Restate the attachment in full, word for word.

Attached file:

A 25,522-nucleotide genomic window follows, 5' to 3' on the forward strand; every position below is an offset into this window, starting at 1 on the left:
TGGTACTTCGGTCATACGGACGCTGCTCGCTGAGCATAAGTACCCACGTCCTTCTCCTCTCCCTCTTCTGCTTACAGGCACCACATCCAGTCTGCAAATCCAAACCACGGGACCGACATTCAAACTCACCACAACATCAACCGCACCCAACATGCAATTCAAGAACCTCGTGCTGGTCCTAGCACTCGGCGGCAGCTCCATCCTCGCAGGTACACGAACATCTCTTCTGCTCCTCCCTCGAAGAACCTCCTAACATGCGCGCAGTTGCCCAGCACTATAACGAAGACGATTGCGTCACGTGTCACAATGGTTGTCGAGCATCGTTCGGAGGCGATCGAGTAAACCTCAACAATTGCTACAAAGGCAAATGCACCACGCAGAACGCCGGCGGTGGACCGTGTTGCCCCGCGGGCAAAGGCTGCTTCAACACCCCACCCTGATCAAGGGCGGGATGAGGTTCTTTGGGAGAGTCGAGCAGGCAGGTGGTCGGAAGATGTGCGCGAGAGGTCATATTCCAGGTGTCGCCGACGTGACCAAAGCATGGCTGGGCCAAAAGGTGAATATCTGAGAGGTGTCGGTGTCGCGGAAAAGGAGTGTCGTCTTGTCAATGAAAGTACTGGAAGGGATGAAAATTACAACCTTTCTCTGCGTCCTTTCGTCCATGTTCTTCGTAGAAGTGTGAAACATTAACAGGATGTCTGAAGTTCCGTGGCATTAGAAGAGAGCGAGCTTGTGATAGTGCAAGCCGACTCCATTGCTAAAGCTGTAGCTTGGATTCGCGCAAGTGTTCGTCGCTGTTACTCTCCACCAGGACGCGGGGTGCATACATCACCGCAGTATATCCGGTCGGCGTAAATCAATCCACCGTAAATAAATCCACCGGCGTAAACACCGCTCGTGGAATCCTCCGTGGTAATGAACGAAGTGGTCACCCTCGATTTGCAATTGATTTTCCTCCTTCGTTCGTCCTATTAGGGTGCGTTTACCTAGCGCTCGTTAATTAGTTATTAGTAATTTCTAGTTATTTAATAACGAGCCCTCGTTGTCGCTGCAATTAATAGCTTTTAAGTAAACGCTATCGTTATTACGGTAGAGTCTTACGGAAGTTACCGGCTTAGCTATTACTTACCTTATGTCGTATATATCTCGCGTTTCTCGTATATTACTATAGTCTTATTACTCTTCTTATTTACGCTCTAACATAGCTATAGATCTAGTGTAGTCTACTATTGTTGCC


A 25,522-nucleotide genomic window follows, 5' to 3' on the forward strand; every position below is an offset into this window, starting at 1 on the left:
TGGTACTTCGGTCATACGGACGCTGCTCGCTGAGCATAAGTACCCACGTCCTTCTCCTCTCCCTCTTCTGCTTACAGGCACCACATCCAGTCTGCAAATCCAAACCACGGGACCGACATTCAAACTCACCACAACATCAACCGCACCCAACATGCAATTCAAGAACCTCGTGCTGGTCCTAGCACTCGGCGGCAGCTCCATCCTCGCAGGTACACGAACATCTCTTCTGCTCCTCCCTCGAAGAACCTCCTAACATGCGCGCAGTTGCCCAGCACTATAACGAAGACGATTGCGTCACGTGTCACAATGGTTGTCGAGCATCGTTCGGAGGCGATCGAGTAAACCTCAACAATTGCTACAAAGGCAAATGCACCACGCAGAACGCCGGCGGTGGACCGTGTTGCCCCGCGGGCAAAGGCTGCTTCAACACCCCACCCTGATCAAGGGCGGGATGAGGTTCTTTGGGAGAGTCGAGCAGGCAGGTGGTCGGAAGATGTGCGCGAGAGGTCATATTCCAGGTGTCGCCGACGTGACCAAAGCATGGCTGGGCCAAAAGGTGAATATCTGAGAGGTGTCGGTGTCGCGGAAAAGGAGTGTCGTCTTGTCAATGAAAGTACTGGAAGGGATGAAAATTACAACCTTTCTCTGCGTCCTTTCGTCCATGTTCTTCGTAGAAGTGTGAAACATTAACAGGATGTCTGAAGTTCCGTGGCATTAGAAGAGAGCGAGCTTGTGATAGTGCAAGCCGACTCCATTGCTAAAGCTGTAGCTTGGATTCGCGCAAGTGTTCGTCGCTGTTACTCTCCACCAGGACGCGGGGTGCATACATCACCGCAGTATATCCGGTCGGCGTAAATCAATCCACCGTAAATAAATCCACCGGCGTAAACACCGCTCGTGGAATCCTCCGTGGTAATGAACGAAGTGGTCACCCTCGATTTGCAATTGATTTTCCTCCTTCGTTCGTCCTATTAGGGTGCGTTTACCTAGCGCTCGTTAATTAGTTATTAGTAATTTCTAGTTATTTAATAACGAGCCCTCGTTGTCGCTGCAATTAATAGCTTTTAAGTAAACGCTATCGTTATTACGGTAGAGTCTTACGGAAGTTACCGGCTTAGCTATTACTTACCTTATGTCGTATATATCTCGCGTTTCTCGTATATTACTATAGTCTTATTACTCTTCTTATTTACGCTCTAACATAGCTATAGATCTAGTGTAGTCTACTATTGTTGCC